Rai. I will plead
That cause before a mightier judgment-throne,
Where mercy is not guilt. But here, I feel
Too buoyantly the glory and the joy
Of niy free spirit's whiteness : for even now
The embodied hideousness of crime doth seem
Before me glaring out.—Why, I saw thee,
Thy foot upon an aged warrior's breast,
Trampling out nature's last convulsive heavings.
And thou—thy sword-Oh, valiant chief!-is yet
Red from the noble stroke which pierced, at once,
A mother and the babe, whose little life
Was from her bosom drawn !-Immortal deeds
For bards to hymn !
Guido. (Aside.) I look upon his mien,
And waver.—Can it be ?–My boyish heart
Deemed him so noble once! Away, weak thoughts !
Why should I shrink, as if the guilt were mine,
From his proud glance ?
Proc. Oh, thou dissembler !-thou, So skilled to clothe with virtue's
The hollow cheek of cold hypocrisy,
That, with thy guilt made manifest, I can scarce
Believe thee guilty !-look on me,
Whose was the secret warning voice, that saved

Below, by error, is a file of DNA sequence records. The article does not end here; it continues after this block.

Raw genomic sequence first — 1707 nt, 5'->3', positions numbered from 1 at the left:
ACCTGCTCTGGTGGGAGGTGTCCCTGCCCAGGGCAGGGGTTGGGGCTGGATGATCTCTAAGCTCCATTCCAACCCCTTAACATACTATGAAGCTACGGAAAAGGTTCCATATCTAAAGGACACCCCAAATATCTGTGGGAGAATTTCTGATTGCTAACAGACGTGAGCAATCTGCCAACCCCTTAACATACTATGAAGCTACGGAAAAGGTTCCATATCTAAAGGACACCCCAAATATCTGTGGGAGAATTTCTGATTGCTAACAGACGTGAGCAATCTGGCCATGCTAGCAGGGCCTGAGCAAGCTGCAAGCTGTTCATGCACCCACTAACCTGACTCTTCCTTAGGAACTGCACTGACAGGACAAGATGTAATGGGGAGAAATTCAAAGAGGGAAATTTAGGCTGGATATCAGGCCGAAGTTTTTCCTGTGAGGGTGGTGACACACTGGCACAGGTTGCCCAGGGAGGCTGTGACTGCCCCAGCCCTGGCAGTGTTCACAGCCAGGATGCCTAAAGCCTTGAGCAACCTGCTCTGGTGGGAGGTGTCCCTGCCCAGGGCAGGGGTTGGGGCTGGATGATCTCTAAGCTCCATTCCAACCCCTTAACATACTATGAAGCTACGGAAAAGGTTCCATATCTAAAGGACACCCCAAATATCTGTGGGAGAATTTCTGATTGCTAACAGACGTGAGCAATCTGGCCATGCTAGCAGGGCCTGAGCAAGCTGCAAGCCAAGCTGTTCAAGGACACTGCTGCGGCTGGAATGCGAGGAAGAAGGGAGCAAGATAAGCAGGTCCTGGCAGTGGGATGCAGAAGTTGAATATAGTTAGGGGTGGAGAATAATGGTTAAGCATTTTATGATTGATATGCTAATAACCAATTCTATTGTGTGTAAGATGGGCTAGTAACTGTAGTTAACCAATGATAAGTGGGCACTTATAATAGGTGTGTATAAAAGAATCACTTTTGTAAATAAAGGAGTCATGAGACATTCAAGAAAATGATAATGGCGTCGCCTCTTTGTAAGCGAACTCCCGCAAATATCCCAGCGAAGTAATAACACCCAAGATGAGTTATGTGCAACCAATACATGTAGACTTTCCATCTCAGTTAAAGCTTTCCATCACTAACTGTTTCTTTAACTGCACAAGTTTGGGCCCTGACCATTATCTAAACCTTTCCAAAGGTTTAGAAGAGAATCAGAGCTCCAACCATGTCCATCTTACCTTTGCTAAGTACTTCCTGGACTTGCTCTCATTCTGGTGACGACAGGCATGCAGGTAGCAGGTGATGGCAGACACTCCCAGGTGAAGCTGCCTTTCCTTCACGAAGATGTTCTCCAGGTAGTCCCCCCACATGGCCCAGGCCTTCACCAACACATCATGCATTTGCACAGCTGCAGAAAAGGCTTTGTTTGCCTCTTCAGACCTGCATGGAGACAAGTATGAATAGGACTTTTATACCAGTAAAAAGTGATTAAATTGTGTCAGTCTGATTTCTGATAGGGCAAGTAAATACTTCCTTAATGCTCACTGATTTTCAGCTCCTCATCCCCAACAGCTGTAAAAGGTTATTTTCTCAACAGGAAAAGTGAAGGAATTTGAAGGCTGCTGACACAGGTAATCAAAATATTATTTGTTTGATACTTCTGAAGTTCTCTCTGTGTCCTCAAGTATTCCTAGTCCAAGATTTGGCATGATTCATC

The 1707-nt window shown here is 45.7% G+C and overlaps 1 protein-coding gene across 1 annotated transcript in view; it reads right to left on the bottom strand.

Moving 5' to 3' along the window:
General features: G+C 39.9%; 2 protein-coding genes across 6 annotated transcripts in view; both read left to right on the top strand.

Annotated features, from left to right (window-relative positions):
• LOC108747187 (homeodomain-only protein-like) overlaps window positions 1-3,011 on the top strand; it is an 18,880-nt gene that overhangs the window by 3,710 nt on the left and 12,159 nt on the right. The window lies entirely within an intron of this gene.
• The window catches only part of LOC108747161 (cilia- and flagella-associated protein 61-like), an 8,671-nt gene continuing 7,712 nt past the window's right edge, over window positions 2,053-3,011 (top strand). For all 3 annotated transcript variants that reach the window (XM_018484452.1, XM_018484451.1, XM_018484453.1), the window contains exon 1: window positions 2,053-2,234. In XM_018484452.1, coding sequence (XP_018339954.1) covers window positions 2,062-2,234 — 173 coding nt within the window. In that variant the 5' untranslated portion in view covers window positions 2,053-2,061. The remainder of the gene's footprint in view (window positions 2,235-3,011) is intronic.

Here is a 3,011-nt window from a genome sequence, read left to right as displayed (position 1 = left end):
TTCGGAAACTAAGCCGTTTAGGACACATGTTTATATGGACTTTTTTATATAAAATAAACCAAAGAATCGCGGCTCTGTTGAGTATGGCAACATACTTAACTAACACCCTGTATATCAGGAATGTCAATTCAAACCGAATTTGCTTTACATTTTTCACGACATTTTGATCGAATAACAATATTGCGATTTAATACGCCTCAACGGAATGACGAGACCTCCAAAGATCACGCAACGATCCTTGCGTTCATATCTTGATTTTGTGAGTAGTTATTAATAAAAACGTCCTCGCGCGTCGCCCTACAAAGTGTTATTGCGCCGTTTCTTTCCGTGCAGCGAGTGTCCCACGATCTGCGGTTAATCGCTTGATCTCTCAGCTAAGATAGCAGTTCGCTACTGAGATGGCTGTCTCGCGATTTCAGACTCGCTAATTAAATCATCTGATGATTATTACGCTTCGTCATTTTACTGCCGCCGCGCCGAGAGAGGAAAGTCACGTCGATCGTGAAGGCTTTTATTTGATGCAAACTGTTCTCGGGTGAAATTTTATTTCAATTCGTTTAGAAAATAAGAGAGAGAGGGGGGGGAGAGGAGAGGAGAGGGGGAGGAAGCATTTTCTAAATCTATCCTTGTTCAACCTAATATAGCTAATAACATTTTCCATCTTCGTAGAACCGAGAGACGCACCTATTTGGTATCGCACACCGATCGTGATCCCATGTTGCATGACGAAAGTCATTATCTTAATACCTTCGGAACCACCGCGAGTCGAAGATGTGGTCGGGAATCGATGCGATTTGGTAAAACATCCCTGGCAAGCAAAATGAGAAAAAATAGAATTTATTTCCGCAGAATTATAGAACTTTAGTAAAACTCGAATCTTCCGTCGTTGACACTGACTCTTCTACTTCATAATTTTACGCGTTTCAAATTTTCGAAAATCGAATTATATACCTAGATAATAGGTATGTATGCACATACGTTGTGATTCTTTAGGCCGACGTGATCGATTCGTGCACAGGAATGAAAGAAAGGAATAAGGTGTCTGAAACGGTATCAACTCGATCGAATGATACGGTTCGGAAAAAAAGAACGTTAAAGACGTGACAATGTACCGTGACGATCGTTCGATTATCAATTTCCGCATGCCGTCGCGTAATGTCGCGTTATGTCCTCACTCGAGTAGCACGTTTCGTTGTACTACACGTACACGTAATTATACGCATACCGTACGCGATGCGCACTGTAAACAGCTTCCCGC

De Couci, with his bands, to join our foes,
And forge new fetters for the indignant land ?
Whose was this treachery? (Shows him papers.)
Who hath done this,
But thou, a tyrant's friend ?
Rai. Who hath done this?
Father !—if I may call thee by that name-
Look, with thy piercing eye, on those whose smiles
Were masks that hid their daggers. There, perchance,
May lurk what loves not light too strong. For me,
I know but this—there needs no deep research
the truth-that murderers
may be traitors, Even to each other.
Proc. (To Montalba.) His unaltering cheek
Still vividly doth hold its natural hue,
And his eye quails not !-Is this innocence ?
Mont. No! 'tis the unshrinking hardihood of crime.
Thou bearest a gallant mien !—But where is she
Whom thou hast bartered fame and life to save,
The fair provençal maid ?—What! knowest thou not
That this alone were guilt, to death allied ?
Was it not our law that he who spared a foe,–
And is she not of that detested race ?-
Should henceforth be among us as a foe?
Where hast thou borne her?—Speak!